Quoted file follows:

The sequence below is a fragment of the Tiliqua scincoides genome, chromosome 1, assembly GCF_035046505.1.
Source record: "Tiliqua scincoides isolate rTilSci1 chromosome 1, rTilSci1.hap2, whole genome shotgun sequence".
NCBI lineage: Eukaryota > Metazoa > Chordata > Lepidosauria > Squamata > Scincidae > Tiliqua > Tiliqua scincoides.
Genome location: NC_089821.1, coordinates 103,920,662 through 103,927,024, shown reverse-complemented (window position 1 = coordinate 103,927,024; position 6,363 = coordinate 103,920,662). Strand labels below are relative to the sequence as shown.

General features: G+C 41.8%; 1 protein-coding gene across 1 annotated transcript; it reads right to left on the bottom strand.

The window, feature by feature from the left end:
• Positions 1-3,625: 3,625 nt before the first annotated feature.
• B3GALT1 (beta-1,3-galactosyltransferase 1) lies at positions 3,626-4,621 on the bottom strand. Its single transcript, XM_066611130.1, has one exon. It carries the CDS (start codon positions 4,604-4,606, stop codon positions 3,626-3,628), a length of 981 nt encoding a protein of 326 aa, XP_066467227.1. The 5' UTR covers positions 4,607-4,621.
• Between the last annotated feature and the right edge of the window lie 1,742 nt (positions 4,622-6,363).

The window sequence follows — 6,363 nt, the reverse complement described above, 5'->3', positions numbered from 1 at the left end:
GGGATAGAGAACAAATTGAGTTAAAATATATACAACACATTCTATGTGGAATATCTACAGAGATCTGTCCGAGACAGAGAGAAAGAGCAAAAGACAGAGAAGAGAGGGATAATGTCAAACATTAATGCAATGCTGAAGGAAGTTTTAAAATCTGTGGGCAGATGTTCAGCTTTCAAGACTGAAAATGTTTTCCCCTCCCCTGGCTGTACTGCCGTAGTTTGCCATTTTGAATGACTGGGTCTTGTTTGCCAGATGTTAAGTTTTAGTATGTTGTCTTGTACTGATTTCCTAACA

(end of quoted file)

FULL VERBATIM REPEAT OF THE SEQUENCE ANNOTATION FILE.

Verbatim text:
The sequence below is a fragment of the Tiliqua scincoides genome, chromosome 1, assembly GCF_035046505.1.
Source record: "Tiliqua scincoides isolate rTilSci1 chromosome 1, rTilSci1.hap2, whole genome shotgun sequence".
NCBI lineage: Eukaryota > Metazoa > Chordata > Lepidosauria > Squamata > Scincidae > Tiliqua > Tiliqua scincoides.
Genome location: NC_089821.1, coordinates 103,920,662 through 103,927,024, shown reverse-complemented (window position 1 = coordinate 103,927,024; position 6,363 = coordinate 103,920,662). Strand labels below are relative to the sequence as shown.

General features: G+C 41.8%; 1 protein-coding gene across 1 annotated transcript; it reads right to left on the bottom strand.

The window, feature by feature from the left end:
• Positions 1-3,625: 3,625 nt before the first annotated feature.
• B3GALT1 (beta-1,3-galactosyltransferase 1) lies at positions 3,626-4,621 on the bottom strand. Its single transcript, XM_066611130.1, has one exon. It carries the CDS (start codon positions 4,604-4,606, stop codon positions 3,626-3,628), a length of 981 nt encoding a protein of 326 aa, XP_066467227.1. The 5' UTR covers positions 4,607-4,621.
• Between the last annotated feature and the right edge of the window lie 1,742 nt (positions 4,622-6,363).

The window sequence follows — 6,363 nt, the reverse complement described above, 5'->3', positions numbered from 1 at the left end:
GGGATAGAGAACAAATTGAGTTAAAATATATACAACACATTCTATGTGGAATATCTACAGAGATCTGTCCGAGACAGAGAGAAAGAGCAAAAGACAGAGAAGAGAGGGATAATGTCAAACATTAATGCAATGCTGAAGGAAGTTTTAAAATCTGTGGGCAGATGTTCAGCTTTCAAGACTGAAAATGTTTTCCCCTCCCCTGGCTGTACTGCCGTAGTTTGCCATTTTGAATGACTGGGTCTTGTTTGCCAGATGTTAAGTTTTAGTATGTTGTCTTGTACTGATTTCCTAACA